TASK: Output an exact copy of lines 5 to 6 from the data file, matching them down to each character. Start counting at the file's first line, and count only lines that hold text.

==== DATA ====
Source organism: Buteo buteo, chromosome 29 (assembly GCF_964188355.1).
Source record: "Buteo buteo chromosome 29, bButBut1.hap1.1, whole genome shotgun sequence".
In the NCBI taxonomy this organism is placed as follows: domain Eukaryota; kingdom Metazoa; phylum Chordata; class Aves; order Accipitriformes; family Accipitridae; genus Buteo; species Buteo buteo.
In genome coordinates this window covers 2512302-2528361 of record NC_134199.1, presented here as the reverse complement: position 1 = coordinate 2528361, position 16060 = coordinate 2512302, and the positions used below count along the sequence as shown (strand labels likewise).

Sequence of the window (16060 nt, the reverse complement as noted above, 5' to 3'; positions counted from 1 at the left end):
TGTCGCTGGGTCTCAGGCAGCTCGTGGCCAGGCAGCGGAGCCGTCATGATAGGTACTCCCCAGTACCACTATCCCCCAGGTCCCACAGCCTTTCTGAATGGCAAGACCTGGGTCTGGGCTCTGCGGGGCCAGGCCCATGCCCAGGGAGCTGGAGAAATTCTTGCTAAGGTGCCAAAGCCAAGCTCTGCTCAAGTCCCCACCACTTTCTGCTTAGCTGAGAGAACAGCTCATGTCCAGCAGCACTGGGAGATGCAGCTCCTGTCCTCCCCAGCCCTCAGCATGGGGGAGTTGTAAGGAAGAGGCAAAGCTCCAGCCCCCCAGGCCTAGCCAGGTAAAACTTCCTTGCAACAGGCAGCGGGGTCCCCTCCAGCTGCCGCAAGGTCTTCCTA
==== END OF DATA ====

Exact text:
Sequence of the window (16060 nt, the reverse complement as noted above, 5' to 3'; positions counted from 1 at the left end):
TGTCGCTGGGTCTCAGGCAGCTCGTGGCCAGGCAGCGGAGCCGTCATGATAGGTACTCCCCAGTACCACTATCCCCCAGGTCCCACAGCCTTTCTGAATGGCAAGACCTGGGTCTGGGCTCTGCGGGGCCAGGCCCATGCCCAGGGAGCTGGAGAAATTCTTGCTAAGGTGCCAAAGCCAAGCTCTGCTCAAGTCCCCACCACTTTCTGCTTAGCTGAGAGAACAGCTCATGTCCAGCAGCACTGGGAGATGCAGCTCCTGTCCTCCCCAGCCCTCAGCATGGGGGAGTTGTAAGGAAGAGGCAAAGCTCCAGCCCCCCAGGCCTAGCCAGGTAAAACTTCCTTGCAACAGGCAGCGGGGTCCCCTCCAGCTGCCGCAAGGTCTTCCTA